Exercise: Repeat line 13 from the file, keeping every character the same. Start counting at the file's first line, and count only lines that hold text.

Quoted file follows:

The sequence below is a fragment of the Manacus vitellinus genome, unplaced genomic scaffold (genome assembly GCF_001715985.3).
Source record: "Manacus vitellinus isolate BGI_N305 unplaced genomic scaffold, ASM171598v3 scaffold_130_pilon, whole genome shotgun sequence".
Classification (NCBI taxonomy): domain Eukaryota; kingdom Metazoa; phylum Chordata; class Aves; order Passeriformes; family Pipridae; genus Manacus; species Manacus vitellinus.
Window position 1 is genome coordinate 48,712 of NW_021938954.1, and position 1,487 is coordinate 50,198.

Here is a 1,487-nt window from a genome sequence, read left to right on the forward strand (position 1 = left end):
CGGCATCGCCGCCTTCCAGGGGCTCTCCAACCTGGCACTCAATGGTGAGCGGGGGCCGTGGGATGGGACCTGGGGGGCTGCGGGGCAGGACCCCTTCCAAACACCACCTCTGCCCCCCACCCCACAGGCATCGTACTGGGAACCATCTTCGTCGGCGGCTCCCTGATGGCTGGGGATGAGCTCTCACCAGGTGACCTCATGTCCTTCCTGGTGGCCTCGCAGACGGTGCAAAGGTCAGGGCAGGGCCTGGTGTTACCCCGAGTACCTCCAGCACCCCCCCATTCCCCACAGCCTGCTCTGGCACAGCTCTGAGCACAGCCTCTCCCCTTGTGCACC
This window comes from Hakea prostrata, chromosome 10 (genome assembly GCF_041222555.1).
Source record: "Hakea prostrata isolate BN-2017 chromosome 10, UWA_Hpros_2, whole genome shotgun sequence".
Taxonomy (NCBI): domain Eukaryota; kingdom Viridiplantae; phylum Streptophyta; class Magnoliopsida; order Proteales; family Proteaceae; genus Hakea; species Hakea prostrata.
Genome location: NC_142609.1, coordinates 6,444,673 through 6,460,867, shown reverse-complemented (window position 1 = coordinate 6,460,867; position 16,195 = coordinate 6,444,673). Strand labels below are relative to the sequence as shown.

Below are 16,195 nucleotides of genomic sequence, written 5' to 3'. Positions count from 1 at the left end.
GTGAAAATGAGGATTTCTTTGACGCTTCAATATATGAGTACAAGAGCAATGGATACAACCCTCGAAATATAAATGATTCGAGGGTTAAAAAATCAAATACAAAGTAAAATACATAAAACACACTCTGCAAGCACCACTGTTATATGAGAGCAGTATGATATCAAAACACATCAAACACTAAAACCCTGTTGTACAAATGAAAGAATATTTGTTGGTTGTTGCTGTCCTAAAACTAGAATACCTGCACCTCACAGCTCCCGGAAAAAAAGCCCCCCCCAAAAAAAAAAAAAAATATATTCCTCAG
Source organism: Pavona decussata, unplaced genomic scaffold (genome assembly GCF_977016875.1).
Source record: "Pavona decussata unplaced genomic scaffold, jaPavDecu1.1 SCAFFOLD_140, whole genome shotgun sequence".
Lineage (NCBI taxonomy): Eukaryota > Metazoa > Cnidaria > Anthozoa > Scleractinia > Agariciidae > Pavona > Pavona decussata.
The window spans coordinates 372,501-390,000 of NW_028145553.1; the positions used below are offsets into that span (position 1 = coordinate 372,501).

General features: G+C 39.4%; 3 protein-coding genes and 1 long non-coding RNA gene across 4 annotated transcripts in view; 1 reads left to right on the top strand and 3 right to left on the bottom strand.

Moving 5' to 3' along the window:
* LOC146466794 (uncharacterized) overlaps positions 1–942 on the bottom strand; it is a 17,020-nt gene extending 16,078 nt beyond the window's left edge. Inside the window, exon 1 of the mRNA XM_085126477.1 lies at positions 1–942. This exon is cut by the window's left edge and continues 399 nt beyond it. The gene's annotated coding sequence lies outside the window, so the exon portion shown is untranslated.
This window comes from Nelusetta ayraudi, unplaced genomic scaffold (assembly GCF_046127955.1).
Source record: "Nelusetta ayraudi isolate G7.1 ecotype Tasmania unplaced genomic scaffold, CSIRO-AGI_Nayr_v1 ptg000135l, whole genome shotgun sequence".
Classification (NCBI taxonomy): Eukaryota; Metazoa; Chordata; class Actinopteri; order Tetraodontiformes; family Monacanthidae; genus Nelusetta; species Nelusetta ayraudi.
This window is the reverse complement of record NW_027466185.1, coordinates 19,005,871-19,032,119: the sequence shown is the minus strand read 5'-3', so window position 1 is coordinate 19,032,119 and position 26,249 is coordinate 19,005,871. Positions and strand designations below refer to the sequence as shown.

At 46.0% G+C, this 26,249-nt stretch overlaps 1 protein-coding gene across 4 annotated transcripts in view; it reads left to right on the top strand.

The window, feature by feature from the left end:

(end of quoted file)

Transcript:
Source organism: Pavona decussata, unplaced genomic scaffold (genome assembly GCF_977016875.1).